OPEC+ expresses concern over the demand: China admits its economy suffered in August

  Although China managed to control the outbreaks of the Delta variant of the Covid-19, it could not mitigate the impact on the economy during the period from July to August. The latest data from the National Bureau of Statistics of China, released on the eve of the latest OPEC+ meeting,  clearly shows the manufacturing activity picked up at a very slow rate in August – for the fifth month in a row. Chinese economists blamed it on two factors: the unexpected outbreaks of the Delta variant in major Chinese cities that resulted in them being in long lockdown; the rise in raw materials, exacerbated by the increasing crude oil prices. China uses PMI, Purchasing Manager’s Index – along with other universal measures – to gauge its economic activities, with 50-point-mark demarcating the border between the growth and contraction. The PMI for the manufacturing sector in August was just 50.1, a drop of 0.3 points from that in July. The PMI for non-manufacturing sector, meanwhile, recorde

Hurricane Ida downgraded: crude oil markets slowly react to the news

  The price of crude oil recorded a slight fall on Monday, perhaps at the news that the Hurricane Ida, which had been battering the US Gulf Coast on Sunday, has finally been downgraded to a tropical storm. Although the strong winds can still cause mayhem, the impact on the ordinary lives appears to be gradually receding. It is true that the major oil companies moved their staff away from the facilities as the tropical storm evolved into a category-4 hurricane and the production suffered to some extent. Sensing a major disruption to the crude oil supply, the markets reacted in an understandable way – elevating the price. As the feared destruction did not take place, however, the price of crude oil just fell in the early hours on Monday morning. As of 11:30 GMT, the price of WTI and Brent were $68.29 and $72.53, recording a loss of 0.76% and 0.30% respectively. It was a modest fall, though. Facing the new development in the aftermath of the Hurricane Ida, analysts are eagerly a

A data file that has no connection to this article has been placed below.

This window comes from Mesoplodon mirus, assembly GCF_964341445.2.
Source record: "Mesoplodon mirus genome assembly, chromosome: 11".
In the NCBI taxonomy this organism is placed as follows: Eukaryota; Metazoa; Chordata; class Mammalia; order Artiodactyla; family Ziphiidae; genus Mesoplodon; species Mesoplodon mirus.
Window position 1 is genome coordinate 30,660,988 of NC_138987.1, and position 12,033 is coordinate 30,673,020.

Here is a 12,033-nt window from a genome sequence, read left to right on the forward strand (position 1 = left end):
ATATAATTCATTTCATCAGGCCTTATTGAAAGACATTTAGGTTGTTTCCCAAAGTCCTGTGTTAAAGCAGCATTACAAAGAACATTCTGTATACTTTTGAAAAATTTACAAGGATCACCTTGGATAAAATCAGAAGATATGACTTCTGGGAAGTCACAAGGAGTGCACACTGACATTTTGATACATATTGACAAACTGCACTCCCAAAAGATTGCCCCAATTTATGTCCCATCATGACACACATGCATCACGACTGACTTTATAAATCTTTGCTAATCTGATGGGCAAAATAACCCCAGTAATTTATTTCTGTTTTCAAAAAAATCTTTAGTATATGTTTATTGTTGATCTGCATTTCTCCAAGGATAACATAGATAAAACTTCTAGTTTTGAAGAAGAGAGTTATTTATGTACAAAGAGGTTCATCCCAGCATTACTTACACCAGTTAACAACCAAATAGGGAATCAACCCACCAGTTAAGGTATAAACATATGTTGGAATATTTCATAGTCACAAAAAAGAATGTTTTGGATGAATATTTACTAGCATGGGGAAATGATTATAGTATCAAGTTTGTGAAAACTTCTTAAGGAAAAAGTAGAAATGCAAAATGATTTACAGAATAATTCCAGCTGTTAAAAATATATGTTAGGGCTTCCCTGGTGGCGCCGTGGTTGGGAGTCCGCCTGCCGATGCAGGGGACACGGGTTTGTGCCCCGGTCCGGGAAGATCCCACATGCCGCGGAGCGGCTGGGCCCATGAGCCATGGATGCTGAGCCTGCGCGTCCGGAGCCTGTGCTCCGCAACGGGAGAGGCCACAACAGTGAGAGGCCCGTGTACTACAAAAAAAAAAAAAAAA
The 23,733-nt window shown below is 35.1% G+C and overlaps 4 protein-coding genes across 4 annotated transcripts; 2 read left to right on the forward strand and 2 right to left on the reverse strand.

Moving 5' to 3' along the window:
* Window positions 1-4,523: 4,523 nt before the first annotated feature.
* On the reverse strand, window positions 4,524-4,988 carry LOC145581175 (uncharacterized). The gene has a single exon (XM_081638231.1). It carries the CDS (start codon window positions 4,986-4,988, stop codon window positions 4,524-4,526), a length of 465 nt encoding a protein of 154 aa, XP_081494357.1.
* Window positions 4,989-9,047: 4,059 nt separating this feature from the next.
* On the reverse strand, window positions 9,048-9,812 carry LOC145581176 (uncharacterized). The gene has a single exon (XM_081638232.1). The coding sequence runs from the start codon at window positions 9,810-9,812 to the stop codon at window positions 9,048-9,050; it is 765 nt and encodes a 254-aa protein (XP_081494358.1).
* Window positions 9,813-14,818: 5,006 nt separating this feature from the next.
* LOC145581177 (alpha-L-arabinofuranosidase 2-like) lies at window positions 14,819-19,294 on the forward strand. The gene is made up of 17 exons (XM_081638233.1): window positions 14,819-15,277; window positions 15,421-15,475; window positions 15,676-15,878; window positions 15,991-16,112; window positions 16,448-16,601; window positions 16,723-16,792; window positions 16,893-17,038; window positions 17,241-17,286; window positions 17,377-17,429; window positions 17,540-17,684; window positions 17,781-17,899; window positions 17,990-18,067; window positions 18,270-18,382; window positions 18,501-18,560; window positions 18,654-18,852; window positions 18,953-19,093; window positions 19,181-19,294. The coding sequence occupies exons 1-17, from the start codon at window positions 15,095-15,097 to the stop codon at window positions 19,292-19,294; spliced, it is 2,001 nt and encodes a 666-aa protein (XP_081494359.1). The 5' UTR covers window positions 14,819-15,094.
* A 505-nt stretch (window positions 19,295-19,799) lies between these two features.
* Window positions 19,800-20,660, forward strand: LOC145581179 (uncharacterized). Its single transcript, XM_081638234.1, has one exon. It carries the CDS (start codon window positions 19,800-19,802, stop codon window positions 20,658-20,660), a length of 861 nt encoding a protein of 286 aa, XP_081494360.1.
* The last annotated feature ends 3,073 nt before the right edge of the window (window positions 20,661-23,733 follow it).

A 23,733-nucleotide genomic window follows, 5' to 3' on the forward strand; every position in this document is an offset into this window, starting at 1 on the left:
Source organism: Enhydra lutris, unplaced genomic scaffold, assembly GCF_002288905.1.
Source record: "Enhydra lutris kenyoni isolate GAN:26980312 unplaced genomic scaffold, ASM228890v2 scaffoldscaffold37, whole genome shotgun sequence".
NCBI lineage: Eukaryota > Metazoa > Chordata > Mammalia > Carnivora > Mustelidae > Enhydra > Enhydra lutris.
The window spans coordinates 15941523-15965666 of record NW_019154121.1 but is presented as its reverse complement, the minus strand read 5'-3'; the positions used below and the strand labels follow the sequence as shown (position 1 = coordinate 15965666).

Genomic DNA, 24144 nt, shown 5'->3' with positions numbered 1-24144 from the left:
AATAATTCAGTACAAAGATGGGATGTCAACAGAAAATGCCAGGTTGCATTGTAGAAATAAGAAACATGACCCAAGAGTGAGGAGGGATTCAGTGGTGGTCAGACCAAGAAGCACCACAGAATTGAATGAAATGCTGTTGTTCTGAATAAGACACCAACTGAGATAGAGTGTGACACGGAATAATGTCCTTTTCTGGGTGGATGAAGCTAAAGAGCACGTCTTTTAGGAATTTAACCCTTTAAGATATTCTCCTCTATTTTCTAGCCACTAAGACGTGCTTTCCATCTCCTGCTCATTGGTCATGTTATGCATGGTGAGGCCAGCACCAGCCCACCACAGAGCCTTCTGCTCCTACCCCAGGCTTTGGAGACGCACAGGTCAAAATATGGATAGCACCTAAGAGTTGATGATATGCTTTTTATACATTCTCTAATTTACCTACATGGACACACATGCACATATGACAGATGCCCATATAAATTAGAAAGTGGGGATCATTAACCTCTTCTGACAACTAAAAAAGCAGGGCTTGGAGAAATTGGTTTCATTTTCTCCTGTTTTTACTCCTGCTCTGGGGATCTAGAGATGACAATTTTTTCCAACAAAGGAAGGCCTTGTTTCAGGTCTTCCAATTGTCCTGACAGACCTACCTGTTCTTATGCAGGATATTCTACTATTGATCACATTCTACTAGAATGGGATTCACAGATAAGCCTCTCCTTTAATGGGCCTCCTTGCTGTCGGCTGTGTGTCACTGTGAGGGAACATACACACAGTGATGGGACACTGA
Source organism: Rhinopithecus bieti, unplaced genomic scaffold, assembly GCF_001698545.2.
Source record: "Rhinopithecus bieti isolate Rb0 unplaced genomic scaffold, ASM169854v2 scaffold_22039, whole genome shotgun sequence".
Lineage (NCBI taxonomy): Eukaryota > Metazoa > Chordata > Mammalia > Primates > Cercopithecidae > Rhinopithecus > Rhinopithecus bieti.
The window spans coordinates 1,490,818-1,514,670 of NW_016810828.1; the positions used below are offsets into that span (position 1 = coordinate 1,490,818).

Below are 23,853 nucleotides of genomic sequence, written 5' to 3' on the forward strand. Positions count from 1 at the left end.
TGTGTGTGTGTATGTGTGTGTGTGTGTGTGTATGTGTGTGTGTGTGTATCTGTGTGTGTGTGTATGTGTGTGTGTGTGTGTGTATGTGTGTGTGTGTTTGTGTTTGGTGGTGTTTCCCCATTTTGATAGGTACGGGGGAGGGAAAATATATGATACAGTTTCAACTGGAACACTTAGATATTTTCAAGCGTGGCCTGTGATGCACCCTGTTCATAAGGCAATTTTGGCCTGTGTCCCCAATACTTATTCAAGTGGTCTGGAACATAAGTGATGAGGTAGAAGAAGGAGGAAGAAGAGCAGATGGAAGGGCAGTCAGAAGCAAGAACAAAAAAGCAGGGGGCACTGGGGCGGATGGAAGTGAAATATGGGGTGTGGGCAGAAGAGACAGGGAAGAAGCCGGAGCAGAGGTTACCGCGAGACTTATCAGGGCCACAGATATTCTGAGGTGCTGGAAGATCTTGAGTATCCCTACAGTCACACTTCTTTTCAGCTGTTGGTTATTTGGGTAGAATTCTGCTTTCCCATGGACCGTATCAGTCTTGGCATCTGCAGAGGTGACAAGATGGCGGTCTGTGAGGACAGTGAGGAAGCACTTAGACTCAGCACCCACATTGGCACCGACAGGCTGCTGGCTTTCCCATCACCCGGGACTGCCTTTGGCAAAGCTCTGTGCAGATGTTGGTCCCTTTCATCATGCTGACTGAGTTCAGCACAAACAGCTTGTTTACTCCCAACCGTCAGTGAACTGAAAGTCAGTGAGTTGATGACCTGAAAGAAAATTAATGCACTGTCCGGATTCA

Amazing recovery of the price of crude oil

The price of crude oil has been rising for the whole week, having suffered a 15% loss in the first three week in August.  The fall of price by almost $11 a barrel made some pundits predicting a new crash, something that did not materialise. One of the main factors that sent the price of crude oil on a downward spiral was the concerns about the health of the Chinese economy, coupled with the new outbreaks of the Delta variant of the Coronavirus. As for the new wave of the pandemic in certain Chinese cities, the authorities appeared to have contained the spread successfully. Unlike the Western countries, China uses iron-hand measures to keep the threat at bay and it often works. Even during the first wave of the pandemic, that was the case as far as China was concerned, despite it being the epicentre of the global catastrophe. In proportion to the success on the ground, the major Chinese cities are limping back to economic activities, with the new-normal being on the horizon. Tha